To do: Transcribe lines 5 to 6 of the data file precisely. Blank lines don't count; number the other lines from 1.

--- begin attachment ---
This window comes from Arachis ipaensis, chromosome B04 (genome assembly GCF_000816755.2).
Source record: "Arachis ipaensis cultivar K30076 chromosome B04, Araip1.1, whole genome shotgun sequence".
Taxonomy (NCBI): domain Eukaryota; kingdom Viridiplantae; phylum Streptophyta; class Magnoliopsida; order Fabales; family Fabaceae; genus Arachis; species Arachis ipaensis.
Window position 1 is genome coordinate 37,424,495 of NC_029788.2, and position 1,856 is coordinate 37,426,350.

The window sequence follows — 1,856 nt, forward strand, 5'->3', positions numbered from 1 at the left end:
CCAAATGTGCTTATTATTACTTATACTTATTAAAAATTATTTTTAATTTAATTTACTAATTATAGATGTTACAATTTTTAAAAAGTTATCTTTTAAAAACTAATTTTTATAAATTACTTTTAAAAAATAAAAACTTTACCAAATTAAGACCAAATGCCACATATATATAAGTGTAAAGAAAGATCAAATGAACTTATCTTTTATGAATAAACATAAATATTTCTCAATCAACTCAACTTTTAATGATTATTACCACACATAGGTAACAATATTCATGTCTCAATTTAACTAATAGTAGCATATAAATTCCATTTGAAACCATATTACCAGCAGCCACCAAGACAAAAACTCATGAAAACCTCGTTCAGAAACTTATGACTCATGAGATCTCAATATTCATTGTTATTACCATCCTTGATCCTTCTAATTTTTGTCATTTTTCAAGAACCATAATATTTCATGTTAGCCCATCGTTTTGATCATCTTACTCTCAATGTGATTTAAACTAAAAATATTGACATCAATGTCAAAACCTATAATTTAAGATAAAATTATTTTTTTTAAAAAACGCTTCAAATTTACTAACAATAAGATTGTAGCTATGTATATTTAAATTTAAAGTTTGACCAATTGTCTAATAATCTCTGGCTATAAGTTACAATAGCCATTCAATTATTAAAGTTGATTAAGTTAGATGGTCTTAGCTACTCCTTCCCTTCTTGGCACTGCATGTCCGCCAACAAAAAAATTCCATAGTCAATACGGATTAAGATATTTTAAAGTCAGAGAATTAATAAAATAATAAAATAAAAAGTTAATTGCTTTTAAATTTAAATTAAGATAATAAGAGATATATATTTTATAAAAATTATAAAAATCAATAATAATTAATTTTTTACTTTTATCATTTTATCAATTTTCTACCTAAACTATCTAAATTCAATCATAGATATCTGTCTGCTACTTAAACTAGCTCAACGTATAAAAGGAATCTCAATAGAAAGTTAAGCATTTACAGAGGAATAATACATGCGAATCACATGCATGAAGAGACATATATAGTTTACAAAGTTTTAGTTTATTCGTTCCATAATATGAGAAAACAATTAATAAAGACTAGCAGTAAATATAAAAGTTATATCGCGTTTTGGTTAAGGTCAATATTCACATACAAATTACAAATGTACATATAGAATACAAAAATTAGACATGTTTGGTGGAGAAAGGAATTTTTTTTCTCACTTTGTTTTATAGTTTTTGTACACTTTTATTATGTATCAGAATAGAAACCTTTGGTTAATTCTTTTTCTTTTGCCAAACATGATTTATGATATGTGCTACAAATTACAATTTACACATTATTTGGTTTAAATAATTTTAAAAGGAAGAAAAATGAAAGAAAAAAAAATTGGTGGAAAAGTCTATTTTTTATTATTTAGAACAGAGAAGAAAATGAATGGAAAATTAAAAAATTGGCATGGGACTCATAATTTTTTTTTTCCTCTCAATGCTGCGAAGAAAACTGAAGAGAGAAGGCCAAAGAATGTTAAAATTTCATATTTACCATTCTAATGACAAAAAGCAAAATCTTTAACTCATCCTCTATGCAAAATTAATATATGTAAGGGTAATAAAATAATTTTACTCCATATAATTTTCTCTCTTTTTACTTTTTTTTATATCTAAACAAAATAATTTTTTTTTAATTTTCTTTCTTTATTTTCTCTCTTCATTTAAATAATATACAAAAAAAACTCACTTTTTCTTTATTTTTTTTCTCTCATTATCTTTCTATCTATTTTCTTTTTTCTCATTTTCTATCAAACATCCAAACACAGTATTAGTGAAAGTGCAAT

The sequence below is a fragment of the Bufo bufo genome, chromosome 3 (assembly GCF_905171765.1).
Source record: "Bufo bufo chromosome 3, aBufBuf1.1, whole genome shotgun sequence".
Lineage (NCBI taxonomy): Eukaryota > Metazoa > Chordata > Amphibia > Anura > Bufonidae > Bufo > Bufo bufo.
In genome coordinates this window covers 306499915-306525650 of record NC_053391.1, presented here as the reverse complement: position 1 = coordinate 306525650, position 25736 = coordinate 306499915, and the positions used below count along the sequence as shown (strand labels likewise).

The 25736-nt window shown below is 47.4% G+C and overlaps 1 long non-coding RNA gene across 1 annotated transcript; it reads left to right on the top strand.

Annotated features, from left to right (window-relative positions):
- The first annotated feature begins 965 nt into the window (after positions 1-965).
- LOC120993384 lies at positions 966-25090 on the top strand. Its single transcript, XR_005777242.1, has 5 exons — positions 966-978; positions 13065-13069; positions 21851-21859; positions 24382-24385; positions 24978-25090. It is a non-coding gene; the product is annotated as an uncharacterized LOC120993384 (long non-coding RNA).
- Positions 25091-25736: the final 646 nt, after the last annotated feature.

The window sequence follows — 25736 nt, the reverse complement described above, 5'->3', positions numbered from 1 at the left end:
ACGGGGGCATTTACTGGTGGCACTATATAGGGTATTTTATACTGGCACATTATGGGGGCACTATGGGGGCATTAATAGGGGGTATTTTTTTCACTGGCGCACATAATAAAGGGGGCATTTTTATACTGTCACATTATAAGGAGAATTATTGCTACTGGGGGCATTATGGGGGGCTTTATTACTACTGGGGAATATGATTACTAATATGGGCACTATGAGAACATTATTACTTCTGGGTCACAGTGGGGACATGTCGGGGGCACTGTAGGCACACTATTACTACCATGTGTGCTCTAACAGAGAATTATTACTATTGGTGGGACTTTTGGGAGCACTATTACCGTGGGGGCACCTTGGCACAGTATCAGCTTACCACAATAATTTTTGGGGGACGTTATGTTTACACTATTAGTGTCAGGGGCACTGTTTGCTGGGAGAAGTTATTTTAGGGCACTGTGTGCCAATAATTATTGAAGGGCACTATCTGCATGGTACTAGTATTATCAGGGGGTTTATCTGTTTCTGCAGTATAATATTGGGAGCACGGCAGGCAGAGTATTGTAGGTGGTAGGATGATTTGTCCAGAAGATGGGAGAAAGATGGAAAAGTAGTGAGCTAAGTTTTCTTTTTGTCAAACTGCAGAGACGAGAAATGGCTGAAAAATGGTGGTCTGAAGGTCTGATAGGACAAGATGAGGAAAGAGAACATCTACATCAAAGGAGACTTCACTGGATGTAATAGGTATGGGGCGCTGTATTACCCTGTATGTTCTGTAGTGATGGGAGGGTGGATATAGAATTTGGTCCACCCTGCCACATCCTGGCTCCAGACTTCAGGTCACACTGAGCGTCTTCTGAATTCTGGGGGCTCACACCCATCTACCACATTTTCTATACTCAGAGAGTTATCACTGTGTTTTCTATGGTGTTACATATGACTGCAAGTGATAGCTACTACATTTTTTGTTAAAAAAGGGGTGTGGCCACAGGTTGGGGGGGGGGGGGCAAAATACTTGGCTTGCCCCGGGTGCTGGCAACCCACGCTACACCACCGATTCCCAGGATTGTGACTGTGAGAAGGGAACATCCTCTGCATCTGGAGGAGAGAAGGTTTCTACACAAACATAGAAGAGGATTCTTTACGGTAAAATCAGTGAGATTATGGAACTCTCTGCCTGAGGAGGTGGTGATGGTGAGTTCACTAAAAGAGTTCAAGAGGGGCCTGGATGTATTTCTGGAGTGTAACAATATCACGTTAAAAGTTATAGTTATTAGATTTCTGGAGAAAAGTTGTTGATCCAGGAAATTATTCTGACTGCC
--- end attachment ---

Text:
The window sequence follows — 1,856 nt, forward strand, 5'->3', positions numbered from 1 at the left end:
CCAAATGTGCTTATTATTACTTATACTTATTAAAAATTATTTTTAATTTAATTTACTAATTATAGATGTTACAATTTTTAAAAAGTTATCTTTTAAAAACTAATTTTTATAAATTACTTTTAAAAAATAAAAACTTTACCAAATTAAGACCAAATGCCACATATATATAAGTGTAAAGAAAGATCAAATGAACTTATCTTTTATGAATAAACATAAATATTTCTCAATCAACTCAACTTTTAATGATTATTACCACACATAGGTAACAATATTCATGTCTCAATTTAACTAATAGTAGCATATAAATTCCATTTGAAACCATATTACCAGCAGCCACCAAGACAAAAACTCATGAAAACCTCGTTCAGAAACTTATGACTCATGAGATCTCAATATTCATTGTTATTACCATCCTTGATCCTTCTAATTTTTGTCATTTTTCAAGAACCATAATATTTCATGTTAGCCCATCGTTTTGATCATCTTACTCTCAATGTGATTTAAACTAAAAATATTGACATCAATGTCAAAACCTATAATTTAAGATAAAATTATTTTTTTTAAAAAACGCTTCAAATTTACTAACAATAAGATTGTAGCTATGTATATTTAAATTTAAAGTTTGACCAATTGTCTAATAATCTCTGGCTATAAGTTACAATAGCCATTCAATTATTAAAGTTGATTAAGTTAGATGGTCTTAGCTACTCCTTCCCTTCTTGGCACTGCATGTCCGCCAACAAAAAAATTCCATAGTCAATACGGATTAAGATATTTTAAAGTCAGAGAATTAATAAAATAATAAAATAAAAAGTTAATTGCTTTTAAATTTAAATTAAGATAATAAGAGATATATATTTTATAAAAATTATAAAAATCAATAATAATTAATTTTTTACTTTTATCATTTTATCAATTTTCTACCTAAACTATCTAAATTCAATCATAGATATCTGTCTGCTACTTAAACTAGCTCAACGTATAAAAGGAATCTCAATAGAAAGTTAAGCATTTACAGAGGAATAATACATGCGAATCACATGCATGAAGAGACATATATAGTTTACAAAGTTTTAGTTTATTCGTTCCATAATATGAGAAAACAATTAATAAAGACTAGCAGTAAATATAAAAGTTATATCGCGTTTTGGTTAAGGTCAATATTCACATACAAATTACAAATGTACATATAGAATACAAAAATTAGACATGTTTGGTGGAGAAAGGAATTTTTTTTCTCACTTTGTTTTATAGTTTTTGTACACTTTTATTATGTATCAGAATAGAAACCTTTGGTTAATTCTTTTTCTTTTGCCAAACATGATTTATGATATGTGCTACAAATTACAATTTACACATTATTTGGTTTAAATAATTTTAAAAGGAAGAAAAATGAAAGAAAAAAAAATTGGTGGAAAAGTCTATTTTTTATTATTTAGAACAGAGAAGAAAATGAATGGAAAATTAAAAAATTGGCATGGGACTCATAATTTTTTTTTTCCTCTCAATGCTGCGAAGAAAACTGAAGAGAGAAGGCCAAAGAATGTTAAAATTTCATATTTACCATTCTAATGACAAAAAGCAAAATCTTTAACTCATCCTCTATGCAAAATTAATATATGTAAGGGTAATAAAATAATTTTACTCCATATAATTTTCTCTCTTTTTACTTTTTTTTATATCTAAACAAAATAATTTTTTTTTAATTTTCTTTCTTTATTTTCTCTCTTCATTTAAATAATATACAAAAAAAACTCACTTTTTCTTTATTTTTTTTCTCTCATTATCTTTCTATCTATTTTCTTTTTTCTCATTTTCTATCAAACATCCAAACACAGTATTAGTGAAAGTGCAAT